I doubt you could find even one person who doesn't care that so many people die from gun violence. 

 

If one's caring doesn't prompt one to do what one can to change it, one's caring is worthless to the point of not really caring.

 

There is a lot of that going on around here and it seems to be an accurate reflection of the wider populace. Seeing as how nothing ever changes.


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#78 8circles

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Posted 15 November 2017 - 12:46 PM

My state has the strictest gun laws in the U.S. but we've still had mass shootings (such as that domestic abuser yesterday and that terrorist in San Bernadino a couple years back) and LOTS of run-of-the-mill gang-related shootings (not all of those on the linked map are gang-related but the overwhelming majority are).

 

Plus the existing gun laws aren't even being enforced, as demonstrated by the TX church massacre.

 

Right. Guess there's nothing we can do. 



#79 Heigh Ho

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Posted 15 November 2017 - 12:59 PM

Right. Guess there's nothing we can do. 

 

Who is 'we'?  

 

The family the perp lived with?

The neighbors he didn't interact with?

The extended family he targeted?

The bystanders?

The psychologists?

??



#80 Homeschool Mom in AZ

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Posted 15 November 2017 - 01:01 PM

No. I've always been aware of exits and I tend to avoid large crowds because of my personality. I live in a concealed carry state so the idea of lots of guns around doesn't itself bother me. I know I'm around people with concealed weapons when I'm out and about.  I wish all gun owners were like my extended family members who took reputable classes about the legalities and usage of firearms. I do think if there are laws on the books then they need to be enforced.

I consider driving to be the riskiest thing I do and I don't see myself making changes in that department either.
 


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#81 rainbowmama

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Posted 15 November 2017 - 01:13 PM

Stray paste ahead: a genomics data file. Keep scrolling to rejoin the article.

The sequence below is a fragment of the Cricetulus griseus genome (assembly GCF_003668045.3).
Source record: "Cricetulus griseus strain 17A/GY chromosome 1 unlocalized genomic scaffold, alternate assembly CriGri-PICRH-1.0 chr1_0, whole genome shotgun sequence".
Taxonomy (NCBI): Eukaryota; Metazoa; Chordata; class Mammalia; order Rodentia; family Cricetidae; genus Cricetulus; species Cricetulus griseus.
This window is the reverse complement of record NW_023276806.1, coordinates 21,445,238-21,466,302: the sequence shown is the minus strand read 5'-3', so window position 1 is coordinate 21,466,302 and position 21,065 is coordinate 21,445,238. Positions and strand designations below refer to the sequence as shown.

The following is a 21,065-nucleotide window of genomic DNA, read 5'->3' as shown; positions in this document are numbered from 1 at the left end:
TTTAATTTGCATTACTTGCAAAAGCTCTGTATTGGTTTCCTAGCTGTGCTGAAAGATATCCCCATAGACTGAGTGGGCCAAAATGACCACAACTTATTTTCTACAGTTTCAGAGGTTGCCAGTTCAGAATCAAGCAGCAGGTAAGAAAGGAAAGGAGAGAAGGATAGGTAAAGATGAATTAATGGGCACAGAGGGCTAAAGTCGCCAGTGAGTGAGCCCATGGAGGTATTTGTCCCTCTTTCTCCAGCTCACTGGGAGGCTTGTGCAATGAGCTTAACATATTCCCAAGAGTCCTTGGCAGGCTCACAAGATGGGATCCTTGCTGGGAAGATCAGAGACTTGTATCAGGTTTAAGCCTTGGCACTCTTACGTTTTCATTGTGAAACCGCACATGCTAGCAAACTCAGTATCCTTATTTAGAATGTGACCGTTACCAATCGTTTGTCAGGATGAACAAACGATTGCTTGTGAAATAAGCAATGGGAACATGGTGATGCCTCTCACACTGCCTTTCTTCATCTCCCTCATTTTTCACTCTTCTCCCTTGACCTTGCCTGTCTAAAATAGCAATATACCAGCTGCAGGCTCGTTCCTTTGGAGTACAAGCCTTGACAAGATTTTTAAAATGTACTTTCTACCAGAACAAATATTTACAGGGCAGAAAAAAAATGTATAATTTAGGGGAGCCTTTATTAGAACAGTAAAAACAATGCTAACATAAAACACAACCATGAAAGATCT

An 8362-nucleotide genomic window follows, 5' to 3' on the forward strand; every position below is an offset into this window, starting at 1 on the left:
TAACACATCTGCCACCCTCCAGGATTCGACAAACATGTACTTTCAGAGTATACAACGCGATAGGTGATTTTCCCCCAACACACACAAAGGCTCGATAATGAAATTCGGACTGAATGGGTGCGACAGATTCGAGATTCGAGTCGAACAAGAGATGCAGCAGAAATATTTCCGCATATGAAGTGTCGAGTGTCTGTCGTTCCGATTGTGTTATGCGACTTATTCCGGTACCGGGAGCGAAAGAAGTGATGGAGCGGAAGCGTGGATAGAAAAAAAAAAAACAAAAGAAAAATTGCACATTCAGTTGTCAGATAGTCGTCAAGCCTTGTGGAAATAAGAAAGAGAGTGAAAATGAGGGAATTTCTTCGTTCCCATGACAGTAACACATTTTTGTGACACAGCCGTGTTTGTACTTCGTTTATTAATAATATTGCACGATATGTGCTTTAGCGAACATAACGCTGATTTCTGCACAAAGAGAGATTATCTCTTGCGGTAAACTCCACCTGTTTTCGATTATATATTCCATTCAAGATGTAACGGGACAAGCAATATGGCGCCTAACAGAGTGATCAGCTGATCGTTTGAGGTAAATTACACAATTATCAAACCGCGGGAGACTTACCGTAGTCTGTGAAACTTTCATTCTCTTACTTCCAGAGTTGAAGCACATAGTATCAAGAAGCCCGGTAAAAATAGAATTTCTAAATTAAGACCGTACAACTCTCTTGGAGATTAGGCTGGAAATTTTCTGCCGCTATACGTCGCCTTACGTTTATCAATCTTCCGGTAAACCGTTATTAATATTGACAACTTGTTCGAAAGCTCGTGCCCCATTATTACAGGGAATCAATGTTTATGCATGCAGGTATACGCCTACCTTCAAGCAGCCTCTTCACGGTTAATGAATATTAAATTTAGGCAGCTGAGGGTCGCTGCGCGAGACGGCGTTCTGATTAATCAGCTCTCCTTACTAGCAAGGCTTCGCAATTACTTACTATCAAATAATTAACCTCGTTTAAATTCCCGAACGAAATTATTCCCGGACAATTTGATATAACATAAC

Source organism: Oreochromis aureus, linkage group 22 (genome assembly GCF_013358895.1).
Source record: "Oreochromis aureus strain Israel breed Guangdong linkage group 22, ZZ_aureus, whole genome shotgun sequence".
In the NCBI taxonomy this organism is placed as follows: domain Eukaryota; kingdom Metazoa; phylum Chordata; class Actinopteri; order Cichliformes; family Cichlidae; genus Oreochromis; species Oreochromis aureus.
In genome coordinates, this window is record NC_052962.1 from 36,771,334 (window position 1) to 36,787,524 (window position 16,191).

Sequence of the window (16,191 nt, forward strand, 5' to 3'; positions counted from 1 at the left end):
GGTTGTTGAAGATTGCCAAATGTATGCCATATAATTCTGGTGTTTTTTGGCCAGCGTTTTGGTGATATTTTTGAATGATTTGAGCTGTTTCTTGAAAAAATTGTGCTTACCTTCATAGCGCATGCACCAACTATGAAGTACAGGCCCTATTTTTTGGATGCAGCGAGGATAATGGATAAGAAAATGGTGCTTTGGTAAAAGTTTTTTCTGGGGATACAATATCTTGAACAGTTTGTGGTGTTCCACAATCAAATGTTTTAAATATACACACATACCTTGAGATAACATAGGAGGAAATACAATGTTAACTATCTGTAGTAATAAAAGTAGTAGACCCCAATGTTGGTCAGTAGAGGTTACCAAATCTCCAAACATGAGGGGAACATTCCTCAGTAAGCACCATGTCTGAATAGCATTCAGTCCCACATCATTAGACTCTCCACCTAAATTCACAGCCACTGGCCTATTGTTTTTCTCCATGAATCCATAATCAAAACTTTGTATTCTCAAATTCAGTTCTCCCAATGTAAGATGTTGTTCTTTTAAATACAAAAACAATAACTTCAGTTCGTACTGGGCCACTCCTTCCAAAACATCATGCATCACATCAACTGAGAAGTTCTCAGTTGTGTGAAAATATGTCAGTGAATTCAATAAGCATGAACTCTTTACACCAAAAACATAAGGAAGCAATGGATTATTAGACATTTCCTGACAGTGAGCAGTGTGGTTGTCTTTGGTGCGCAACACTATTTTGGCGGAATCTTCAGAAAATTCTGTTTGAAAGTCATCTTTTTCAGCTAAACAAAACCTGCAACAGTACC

I drill the kids on what to do if they are in a shooting, but otherwise, no. I am a worrier, and knowing the kids know what to do helps me.



#82 Dotwithaperiod

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Posted 15 November 2017 - 01:34 PM

In the last three weeks, the city I work in(population 40,000) in rural New York has had one suicide by cop(where my husband, working as a paramedic) very narrowly missed being shot by the suicidal subject when he shot at the cops; a death by police shooting(armed assailant in a vehicle chase who shot at the police); a completely innocent man shot to death in a home invasion; and three other shootings(drug related). The only weapon that was legal was in the suicide by cop death, so I don’t honestly know what stricter gun laws would do.

Most of the people I know carry concealed. I don’t have a permit or own a gun, and that makes me the oddity in my circles. Right now I don’t feel like I need to carry one, but drug related armed home invasions are increasingly common here,(drug addicts either high and mistaking a house or simply looking for money) and I am often alone for days with my three young children. I have considered getting a permit and having a weapon for home defense. While my husband does have a concealed carry permit and does often carry, its meaningless when it comes to me and home defense.

(I also think geography makes a difference. I live just down the street from the sherriff’s department, but it is small and overnight the police are just as likely to be on the other end of the county. My grandmother lives very rurally, and it would be a 35-40 minute response time for any police to get there. All of this plays into how i feel as well.)

No, I've not changed my behavior much.
And nope, I'd never live in your town, medicmom. I'm pretty sure I know it, and that whole area has gone downhill. I've never seen more uneducated, outright stupid people in an urban area, lol. It's totally different than what it was in the 70's and 80's. Even the local newscasters sound like buffoons! The number of drug addicts is horrid, I'm not sure how to fix it. The school districts could certainly be improved, tho!
Need to add that my husband's side of the family reside in this area, and there's a good chance they have brought down the average IQ of the place.

Edited by Dotwithaperiod, 15 November 2017 - 01:59 PM.


#83 Library Momma

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Posted 15 November 2017 - 01:39 PM

I have always had pretty good situational awareness, but I have definitely become more alert to my surroundings in the last few years. Just things like paying attention to the people near me, what kinds of things they have with them, and whether they seem agitated or not. I also trust my gut and if something doesn't feel right, I may move to another area. Like the other day, I was walking into Home Depot to get something and there was a guy about 20 feet ahead of me that sent all my red flag alarms in full alert. I got back in my car and went back to Home Depot later in the day.

 

 

I am similar.  I grew up learning to avoid situations that send up red flags.  When I was about 9 I was in Manhattan with my mom in a coffee shop and a man came in and started ranting about the end of the world.  My mother threw money on the counter and dragged me out of the shop so quickly I barely knew what happened.  I was always astounded when I would see people gathering around the site of any kind of trouble, like the scene of a crime.


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#84 Halftime Hope

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Posted 15 November 2017 - 02:01 PM

No.